The crunch of snow under my boots high in the Sangre de Cristos mountains of northern New Mexico, the clear blue sky through the piney wood hills of north Florida, the wild winds and cold rain of the east and west coasts of Ireland, the chill cold fronts of New England, the leaves swirling along the rainy streets of Nashville, and the ever changing weather of central Texas in December: these have all been part of my holiday landscape at one time another. Here is some of the music which has traveled with me on those journeys.
Kathy Mattea has two holiday albums, Good News and Joy for Christmas Day. You’ll not be finding dancing snowmen, wassailing, or reindeer run amok here. Mattea, however, shows that songs of reverence and faith are every bit as engaging, enduring, and beautiful, and sometimes as funny, too, as any secular Christmas work. Both albums include traditional and contemporary songs; Good News is perhaps a bit quieter, while Joy has, on occasion, more instruments and percussive rhythms. On News, in Mary Did You Know? the singer considers the mother’s thoughts of future and past looking at her just born son, questions sure to move anyone who has held a small child, much anyone who has raised one. Good News, the title track, is a well imagined bit of harmony that resonates all the more clearly for its simplicity. On Joy, Mattea and her band have good fun with Marc Cohn’s Baby King and show an understanding of understated grace with their take on Bob Franke’s Straw Against the Chill.
Western skies and border memories infuse Tish Hinojosa’s From Texas for a Christmas Night. It’s a mix of songs from Memorabilia Navidena, a collection she did some years back, with recently recorded music, including the graceful title track and a song honoring Chanukah. There’s her reimagining of the Christ child as a young girl in the barrio in Building Number 9, and a pair of songs often requested at the singer’s holiday concerts, Arbolito. Those recount, in English and Spanish, a quick trip through her yearly chats with her Christmas tree. Whether you know Spanish or not, you’ll be singing along with the joy filled Milagro, and be inspired by the the quiet journey of the holy family seeking a place for the night in A la Nanita Nana, a traditional song often sung in Hispanic communities as that journey is re enacted.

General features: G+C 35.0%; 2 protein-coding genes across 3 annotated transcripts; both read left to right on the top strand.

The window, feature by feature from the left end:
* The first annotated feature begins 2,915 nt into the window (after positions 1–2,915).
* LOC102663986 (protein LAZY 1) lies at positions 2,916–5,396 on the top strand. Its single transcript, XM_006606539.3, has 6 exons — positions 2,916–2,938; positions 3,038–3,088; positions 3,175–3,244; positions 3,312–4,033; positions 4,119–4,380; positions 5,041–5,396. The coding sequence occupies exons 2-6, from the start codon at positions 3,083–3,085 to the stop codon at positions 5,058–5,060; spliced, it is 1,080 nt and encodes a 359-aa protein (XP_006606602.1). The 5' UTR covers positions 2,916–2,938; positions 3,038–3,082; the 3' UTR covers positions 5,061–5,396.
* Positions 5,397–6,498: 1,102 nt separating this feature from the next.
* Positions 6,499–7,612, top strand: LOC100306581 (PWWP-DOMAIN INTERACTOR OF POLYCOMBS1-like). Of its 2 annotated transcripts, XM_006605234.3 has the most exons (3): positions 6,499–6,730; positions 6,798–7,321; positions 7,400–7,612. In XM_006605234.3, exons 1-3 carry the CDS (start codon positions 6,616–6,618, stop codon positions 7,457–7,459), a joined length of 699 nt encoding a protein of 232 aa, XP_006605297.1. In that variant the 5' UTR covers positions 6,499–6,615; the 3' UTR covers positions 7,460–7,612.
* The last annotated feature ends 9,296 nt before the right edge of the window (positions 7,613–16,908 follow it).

Though it’s from a completely different part of the Mexican American song universe, The Best of Tejano Country Christmas is also well worth your musical time, even though you’ll likely find it in the bargain bin. It’s Freddy Fender, Joel Nava, La Differenzia and others on songs in English and Spanish including Noche de Paz, Frosty el Snowman, and Christmas Time in Texas.
Two very different yet related sounds of Christmas in the southwestern US come from R.Carlos Nakai and William Eaton, who collaborate on Native flute and guitar to offer traditional holiday music which yet suggests western skies in Winter Dreams and from from guitarist Ottmar Liebert. On Christmas + Santa Fe he interweaves familiar holiday music with original riffs and compositions those sounds, and living in Santa Fe, suggest to him. Al Petteway and Amy White suggest the forests of their North Carolina base with the mostly instrumental, mostly guitar and keyboard Winter Tidings. With song and story, Emmylou Harris evokes that same part of the world on Light of the Stable.